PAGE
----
Texas leads the country in rural hospital closures. Roughly half of the state’s rural hospitals are considered vulnerable, according to the Chartis Group, a healthcare analytics firm. Prior to the federal relief, John Henderson, president and CEO of the Texas Organization of Rural and Community Hospitals (TORCH), worried that the pandemic would force anywhere from six to 12 rural Texas hospitals to shutter this year.
“No doubt when this thing’s over, if we don’t reimagine the way we take care of people and the way we fund services, rural hospitals will still have challenges,” Henderson said.
To prepare for a surge in COVID-19 patients, many states required that hospitals suspend or reduce elective surgeries, such as profitable knee or hip replacements, or postpone or divert patients to a different clinical environment.
“All hospitals suffered when they responded immediately to the request to try to flatten the curve of the pandemic by essentially shutting down every way you make money,” said Peggy Wheeler, vice president of rural health and governance at the California Hospital Association.
Outpatient care accounts for 50-70% of rural hospitals’ income, said Maggie Elehwany, government affairs and policy vice president at the National Rural Health Association. Some hospitals in rural and smaller metropolitan areas have furloughed employees to maintain financial stability.
Williamson in Alabama is bracing for the possibility hospitals will once again reduce elective procedures as new cases rise.
Over the past month, Texas Gov. Greg Abbott, a Republican, has reversed course. After allowing procedures to return in the spring, he again suspended them in most of the state with the exception of procedures deemed pressing and “medically necessary.”
“The trying times will be the next few weeks to get through the surge,” said Kelly Cheek, president of the Texas Rural Health Association board of directors.
Most rural hospitals say they are in good shape with regard to PPE, said Henderson with TORCH.
“There’s significant bed capacity in rural Texas,” Henderson said, “but there aren’t nurses and there aren’t ventilators.”
Staffing is another challenge. Shortages prompted Medical Center Health System, a 403-bed facility with multiple clinics throughout Odessa and serving 17 West Texas counties, to decline transfer patients earlier this month from regional hospitals outside of Ector County. Between 40 and 50 staff are currently out because they’re quarantining at home with the virus or have a family member who’s positive. The hospital announced last week that one of its employees died after contracting the virus.
The center has weekly calls with its rural partner hospitals to share information and resources. While the hospitals would typically send their sickest patients to the transfer facility, Medical Center Health System is counseling some of the smaller hospitals to retain patients instead, said CEO Russell Tippin.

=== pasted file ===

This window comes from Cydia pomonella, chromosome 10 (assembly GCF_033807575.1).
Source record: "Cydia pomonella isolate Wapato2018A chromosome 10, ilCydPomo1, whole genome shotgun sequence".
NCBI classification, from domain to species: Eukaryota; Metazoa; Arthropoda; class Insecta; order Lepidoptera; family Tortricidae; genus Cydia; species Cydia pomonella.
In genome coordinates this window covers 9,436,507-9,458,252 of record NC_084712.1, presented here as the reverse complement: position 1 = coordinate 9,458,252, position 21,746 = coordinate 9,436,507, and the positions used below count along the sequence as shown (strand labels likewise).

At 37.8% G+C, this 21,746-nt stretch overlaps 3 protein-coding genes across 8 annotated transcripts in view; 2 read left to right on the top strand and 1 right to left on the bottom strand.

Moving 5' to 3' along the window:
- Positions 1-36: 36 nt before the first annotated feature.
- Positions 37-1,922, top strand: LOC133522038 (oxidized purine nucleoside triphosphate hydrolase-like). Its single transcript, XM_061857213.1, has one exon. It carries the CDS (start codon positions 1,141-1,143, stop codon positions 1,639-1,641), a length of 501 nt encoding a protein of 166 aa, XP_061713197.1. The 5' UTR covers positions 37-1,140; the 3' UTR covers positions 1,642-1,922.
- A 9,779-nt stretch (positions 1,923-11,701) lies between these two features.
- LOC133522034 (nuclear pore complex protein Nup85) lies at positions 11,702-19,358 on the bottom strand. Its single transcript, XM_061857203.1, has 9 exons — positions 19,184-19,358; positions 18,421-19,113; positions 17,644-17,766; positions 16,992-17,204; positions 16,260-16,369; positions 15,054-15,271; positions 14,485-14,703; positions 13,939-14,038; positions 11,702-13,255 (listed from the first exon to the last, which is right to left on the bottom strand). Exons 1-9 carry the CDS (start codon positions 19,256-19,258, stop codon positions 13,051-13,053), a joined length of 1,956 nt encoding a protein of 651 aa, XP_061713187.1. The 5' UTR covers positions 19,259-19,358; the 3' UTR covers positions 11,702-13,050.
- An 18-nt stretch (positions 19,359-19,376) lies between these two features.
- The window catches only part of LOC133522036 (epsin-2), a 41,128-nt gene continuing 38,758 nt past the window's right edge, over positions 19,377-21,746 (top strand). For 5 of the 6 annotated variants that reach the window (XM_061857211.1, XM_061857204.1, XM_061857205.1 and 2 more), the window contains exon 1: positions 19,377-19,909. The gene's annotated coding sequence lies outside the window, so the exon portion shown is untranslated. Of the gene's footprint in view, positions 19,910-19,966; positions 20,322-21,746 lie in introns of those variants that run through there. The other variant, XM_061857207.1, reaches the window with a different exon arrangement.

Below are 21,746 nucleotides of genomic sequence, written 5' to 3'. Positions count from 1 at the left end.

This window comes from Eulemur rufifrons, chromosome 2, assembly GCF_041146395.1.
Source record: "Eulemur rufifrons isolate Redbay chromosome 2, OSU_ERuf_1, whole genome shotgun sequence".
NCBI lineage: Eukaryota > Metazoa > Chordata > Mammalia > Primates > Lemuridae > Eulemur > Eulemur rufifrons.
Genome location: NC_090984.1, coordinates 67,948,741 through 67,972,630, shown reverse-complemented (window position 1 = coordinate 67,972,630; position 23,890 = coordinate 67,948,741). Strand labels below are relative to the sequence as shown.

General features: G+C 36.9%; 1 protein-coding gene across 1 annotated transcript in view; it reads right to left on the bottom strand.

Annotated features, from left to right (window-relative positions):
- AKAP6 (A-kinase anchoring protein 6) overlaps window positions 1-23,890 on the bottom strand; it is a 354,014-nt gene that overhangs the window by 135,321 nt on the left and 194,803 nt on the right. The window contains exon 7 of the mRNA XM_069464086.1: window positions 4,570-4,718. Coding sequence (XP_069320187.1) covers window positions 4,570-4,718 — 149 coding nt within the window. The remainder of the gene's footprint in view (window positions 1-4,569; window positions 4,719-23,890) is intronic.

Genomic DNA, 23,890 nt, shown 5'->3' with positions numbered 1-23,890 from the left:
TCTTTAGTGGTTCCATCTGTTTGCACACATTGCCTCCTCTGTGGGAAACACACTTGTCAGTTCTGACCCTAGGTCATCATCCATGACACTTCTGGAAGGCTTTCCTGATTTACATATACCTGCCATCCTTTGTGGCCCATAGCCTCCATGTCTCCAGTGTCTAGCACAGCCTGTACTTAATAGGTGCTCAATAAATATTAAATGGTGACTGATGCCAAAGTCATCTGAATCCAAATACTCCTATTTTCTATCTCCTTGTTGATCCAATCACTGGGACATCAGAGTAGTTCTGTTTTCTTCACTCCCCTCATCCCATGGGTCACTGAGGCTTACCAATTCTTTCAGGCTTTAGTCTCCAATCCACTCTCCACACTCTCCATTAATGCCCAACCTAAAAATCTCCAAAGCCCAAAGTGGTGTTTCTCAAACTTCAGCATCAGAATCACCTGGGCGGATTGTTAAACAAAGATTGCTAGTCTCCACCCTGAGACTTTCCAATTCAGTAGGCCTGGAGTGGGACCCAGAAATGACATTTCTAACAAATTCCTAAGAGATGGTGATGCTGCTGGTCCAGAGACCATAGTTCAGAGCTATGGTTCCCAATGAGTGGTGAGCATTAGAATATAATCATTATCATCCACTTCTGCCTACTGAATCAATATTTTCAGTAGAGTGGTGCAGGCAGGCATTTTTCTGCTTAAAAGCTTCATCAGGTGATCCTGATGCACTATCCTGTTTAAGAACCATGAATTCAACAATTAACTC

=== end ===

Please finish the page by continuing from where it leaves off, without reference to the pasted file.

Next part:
“We’re just trying to keep our beds open for the sickest of the sick,” Tippin said. “When those small hospitals have sick people — and no doubt they’re sick — I think our job as the regional transfer facility is to work with them and help them gain skills and confidence.”
For smaller hospitals, treating COVID-19 is forcing doctors into new, often difficult situations, Tippin added. “For all my friends in the rural areas, I know they’re scared,” he said. “They’re having to get out of their comfort zones, but they are providing the same care we are providing.”
In Texas’ COVID-19 hotspots, such as Hidalgo County on the Mexico border closer to the Gulf Coast, hospitals have struggled to find beds for new patients.
Earlier this week, Mississippi’s state health director warned that hospitalizations are on the verge of pushing the system over capacity. On Monday, there were nine hospitals with zero intensive care unit beds statewide, said Dr. Thomas Dobbs, and one bed available among the four largest medical centers in the Jackson-metropolitan area.
Preparing for a rush of COVID-19 patients has been costly to rural Pennsylvania hospitals that invested in PPE and cut back on outpatient services and elective surgeries.
They’re not seeing large numbers of COVID-19-positive or potentially positive patients, said Lisa Davis, director of the Pennsylvania Office of Rural Health. Many patients who test positive are being sent home to recover. Meanwhile, most inpatient stays come in as a result of an emergency department visit, and fewer people are being treated. As a result, hospitals are “a little bit empty,” Davis said.
“To stay alive, they need patients in the beds,” said Gerard Anderson, professor of health policy and management at the Johns Hopkins University Bloomberg School of Public Health.